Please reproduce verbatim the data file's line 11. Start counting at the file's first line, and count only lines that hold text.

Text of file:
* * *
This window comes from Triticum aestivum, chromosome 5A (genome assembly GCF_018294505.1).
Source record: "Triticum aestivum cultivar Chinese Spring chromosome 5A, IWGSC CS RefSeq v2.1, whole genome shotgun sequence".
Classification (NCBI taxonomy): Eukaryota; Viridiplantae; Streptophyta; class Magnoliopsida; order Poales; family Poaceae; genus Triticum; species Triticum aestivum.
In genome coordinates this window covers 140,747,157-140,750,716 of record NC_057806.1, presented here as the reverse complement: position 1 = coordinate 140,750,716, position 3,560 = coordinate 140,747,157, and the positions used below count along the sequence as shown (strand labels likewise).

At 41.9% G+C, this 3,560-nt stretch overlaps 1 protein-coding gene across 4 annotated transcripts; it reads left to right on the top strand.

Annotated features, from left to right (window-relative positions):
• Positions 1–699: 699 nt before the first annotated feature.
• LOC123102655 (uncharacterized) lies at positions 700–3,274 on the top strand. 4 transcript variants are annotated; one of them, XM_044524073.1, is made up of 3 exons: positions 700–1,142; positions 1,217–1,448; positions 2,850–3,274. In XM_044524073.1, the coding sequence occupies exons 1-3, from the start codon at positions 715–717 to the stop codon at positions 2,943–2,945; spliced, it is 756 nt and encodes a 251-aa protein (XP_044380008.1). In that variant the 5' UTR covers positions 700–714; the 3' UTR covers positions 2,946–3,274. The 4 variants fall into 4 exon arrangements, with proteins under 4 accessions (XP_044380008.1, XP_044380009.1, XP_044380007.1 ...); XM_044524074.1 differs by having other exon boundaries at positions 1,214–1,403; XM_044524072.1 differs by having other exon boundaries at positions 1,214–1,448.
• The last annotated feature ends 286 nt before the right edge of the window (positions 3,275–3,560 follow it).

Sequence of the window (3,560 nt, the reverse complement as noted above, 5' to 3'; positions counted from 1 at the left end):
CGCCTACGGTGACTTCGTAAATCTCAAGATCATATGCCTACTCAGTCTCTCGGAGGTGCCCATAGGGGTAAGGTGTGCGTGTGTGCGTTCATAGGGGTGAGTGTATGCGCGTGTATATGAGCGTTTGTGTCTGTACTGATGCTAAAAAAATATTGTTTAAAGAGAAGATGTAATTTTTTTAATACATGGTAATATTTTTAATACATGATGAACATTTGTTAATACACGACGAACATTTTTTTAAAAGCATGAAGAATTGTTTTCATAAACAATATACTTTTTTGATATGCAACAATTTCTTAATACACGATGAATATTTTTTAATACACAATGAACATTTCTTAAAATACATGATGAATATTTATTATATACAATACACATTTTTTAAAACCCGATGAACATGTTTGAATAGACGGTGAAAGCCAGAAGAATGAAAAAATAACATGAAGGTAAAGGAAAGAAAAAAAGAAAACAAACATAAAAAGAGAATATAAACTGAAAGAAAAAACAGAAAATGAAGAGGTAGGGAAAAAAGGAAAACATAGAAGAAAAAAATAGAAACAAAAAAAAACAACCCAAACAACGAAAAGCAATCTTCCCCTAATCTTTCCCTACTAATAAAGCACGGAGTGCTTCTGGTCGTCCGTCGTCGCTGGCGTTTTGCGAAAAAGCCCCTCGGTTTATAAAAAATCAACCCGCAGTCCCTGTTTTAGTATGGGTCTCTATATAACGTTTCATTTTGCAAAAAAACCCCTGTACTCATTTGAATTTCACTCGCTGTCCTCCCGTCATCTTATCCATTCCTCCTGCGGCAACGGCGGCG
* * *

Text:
CGCCTACGGTGACTTCGTAAATCTCAAGATCATATGCCTACTCAGTCTCTCGGAGGTGCCCATAGGGGTAAGGTGTGCGTGTGTGCGTTCATAGGGGTGAGTGTATGCGCGTGTATATGAGCGTTTGTGTCTGTACTGATGCTAAAAAAATATTGTTTAAAGAGAAGATGTAATTTTTTTAATACATGGTAATATTTTTAATACATGATGAACATTTGTTAATACACGACGAACATTTTTTTAAAAGCATGAAGAATTGTTTTCATAAACAATATACTTTTTTGATATGCAACAATTTCTTAATACACGATGAATATTTTTTAATACACAATGAACATTTCTTAAAATACATGATGAATATTTATTATATACAATACACATTTTTTAAAACCCGATGAACATGTTTGAATAGACGGTGAAAGCCAGAAGAATGAAAAAATAACATGAAGGTAAAGGAAAGAAAAAAAGAAAACAAACATAAAAAGAGAATATAAACTGAAAGAAAAAACAGAAAATGAAGAGGTAGGGAAAAAAGGAAAACATAGAAGAAAAAAATAGAAACAAAAAAAAACAACCCAAACAACGAAAAGCAATCTTCCCCTAATCTTTCCCTACTAATAAAGCACGGAGTGCTTCTGGTCGTCCGTCGTCGCTGGCGTTTTGCGAAAAAGCCCCTCGGTTTATAAAAAATCAACCCGCAGTCCCTGTTTTAGTATGGGTCTCTATATAACGTTTCATTTTGCAAAAAAACCCCTGTACTCATTTGAATTTCACTCGCTGTCCTCCCGTCATCTTATCCATTCCTCCTGCGGCAACGGCGGCG